How did I find Portland? One night at the pub, our friends Allan and Jeanette indicated to us that they were going to Portland on July 4th holiday weekend on a whim. I joked that I was jealous, and Alan mentioned "well we have room in the back". For real?!? I think he was tipsy and didn't really mean it, but we nevertheless changed our schedule at the last minute and inserted ourselves to their trip, and can't be more thankful! What an adventure!
watch this TED talk. Basically the Psychologist Barry Schwartz identified that we are paralyzed by indecision on things that aren't that important when faced with too many similar choices. And I have a bad case of foodicus maximizitis. What to eat? Download ALL OF THE FOOD APPS! I triangulated, took scientific internet surveys, read the last 10 issues of Food and Wine and Bon Appetit, added "Portland food" to my RSS feed. And still I was not prepared. So enjoy this tour-de-force of my somewhat planned/somewhat random restaurant and brewery picks.
I've also inadvertently discovered the recipe for restaurant success. Take gorgeous skinny hipster culinary artisan in a plaid shirt (my lord, bearded hipsters in plaid are hot) + interesting and unique food ideas that involve some sort of a.) pork product and/or b.) organic and locally sourced ingredients + rustic digs and/or cutesy food cart + pickles = successful food enterprise. That's it. I'm quitting my job and opening up a food cart.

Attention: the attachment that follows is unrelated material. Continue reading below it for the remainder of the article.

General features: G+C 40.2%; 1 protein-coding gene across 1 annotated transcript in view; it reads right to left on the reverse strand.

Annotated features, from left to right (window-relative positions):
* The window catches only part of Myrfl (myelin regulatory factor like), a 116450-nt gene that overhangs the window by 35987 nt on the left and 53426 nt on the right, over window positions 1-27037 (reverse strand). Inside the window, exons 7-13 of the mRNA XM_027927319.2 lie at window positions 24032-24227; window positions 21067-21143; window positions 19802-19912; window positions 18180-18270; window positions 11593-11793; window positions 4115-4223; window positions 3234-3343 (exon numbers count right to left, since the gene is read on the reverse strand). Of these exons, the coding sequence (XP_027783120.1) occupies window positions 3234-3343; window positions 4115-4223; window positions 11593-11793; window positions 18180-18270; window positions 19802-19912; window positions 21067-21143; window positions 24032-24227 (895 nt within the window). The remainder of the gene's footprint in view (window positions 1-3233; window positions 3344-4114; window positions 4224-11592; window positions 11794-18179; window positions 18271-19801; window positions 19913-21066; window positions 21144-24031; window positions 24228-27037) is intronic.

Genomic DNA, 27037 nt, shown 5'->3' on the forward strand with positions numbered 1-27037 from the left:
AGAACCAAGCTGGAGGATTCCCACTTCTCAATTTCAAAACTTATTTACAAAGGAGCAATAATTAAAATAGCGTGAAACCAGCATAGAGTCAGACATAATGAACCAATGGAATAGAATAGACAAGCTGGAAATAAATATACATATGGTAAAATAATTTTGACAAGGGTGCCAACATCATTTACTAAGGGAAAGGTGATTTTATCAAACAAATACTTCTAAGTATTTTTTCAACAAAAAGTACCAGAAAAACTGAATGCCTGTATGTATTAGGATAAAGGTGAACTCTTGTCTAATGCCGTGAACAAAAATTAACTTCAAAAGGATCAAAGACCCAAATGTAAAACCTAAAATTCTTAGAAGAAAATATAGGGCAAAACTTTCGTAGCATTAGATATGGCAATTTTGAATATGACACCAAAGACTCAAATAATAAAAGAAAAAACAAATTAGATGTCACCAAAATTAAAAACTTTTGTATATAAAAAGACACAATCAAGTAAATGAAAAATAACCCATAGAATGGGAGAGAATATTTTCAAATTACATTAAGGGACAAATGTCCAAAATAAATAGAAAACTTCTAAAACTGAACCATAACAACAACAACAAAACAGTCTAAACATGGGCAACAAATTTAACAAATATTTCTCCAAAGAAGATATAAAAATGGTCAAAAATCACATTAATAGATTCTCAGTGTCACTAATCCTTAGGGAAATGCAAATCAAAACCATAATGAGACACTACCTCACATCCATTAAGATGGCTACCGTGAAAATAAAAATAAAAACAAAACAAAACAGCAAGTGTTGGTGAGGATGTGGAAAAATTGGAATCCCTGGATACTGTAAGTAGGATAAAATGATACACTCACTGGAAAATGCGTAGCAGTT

Voodoo Doughnut 22 SW 3rd Ave
some major television press over the years, and it has attracted a crowd. It was good, don't get me wrong, but it wasn't necessarily worth the line. I shouldn't say that, because our friends Drew and Ashley waited on line for us while we chomped down on sub-par calzones and subs next door at a place I won't bother summarizing (ok, Captain Ankeny's Well wasn't bad, it was just alright, their calzones had honey in the dough which was nice and interesting). They picked out a maple bacon, captain crunch, and bubble gum donut. And yes, I'm from NJ, they are donuts, not doughnuts, goddamit. Fascinating, tasty, and totally sinful, but not worth an hour line. Although if I had been there back in the days of NyQuil and Pepto-Bismol donuts, you might have had my attention (well, I would have gawked at the menu but wouldn't have purchased...).
Deschutes Brewery 210 NW 11th Ave
Broder 2508 SE Clinton St
Oh, and check out what I discovered - a new hot sauce. Secret Aardvark! This habanero sauce packs quite a punch, and isn't too vinegary for my taste. It's everywhere too. Portlandians love their local things. Added this to my pytt i panna to give it some rocket power.
Waffle Window 3610 SE Hawthorne Blvd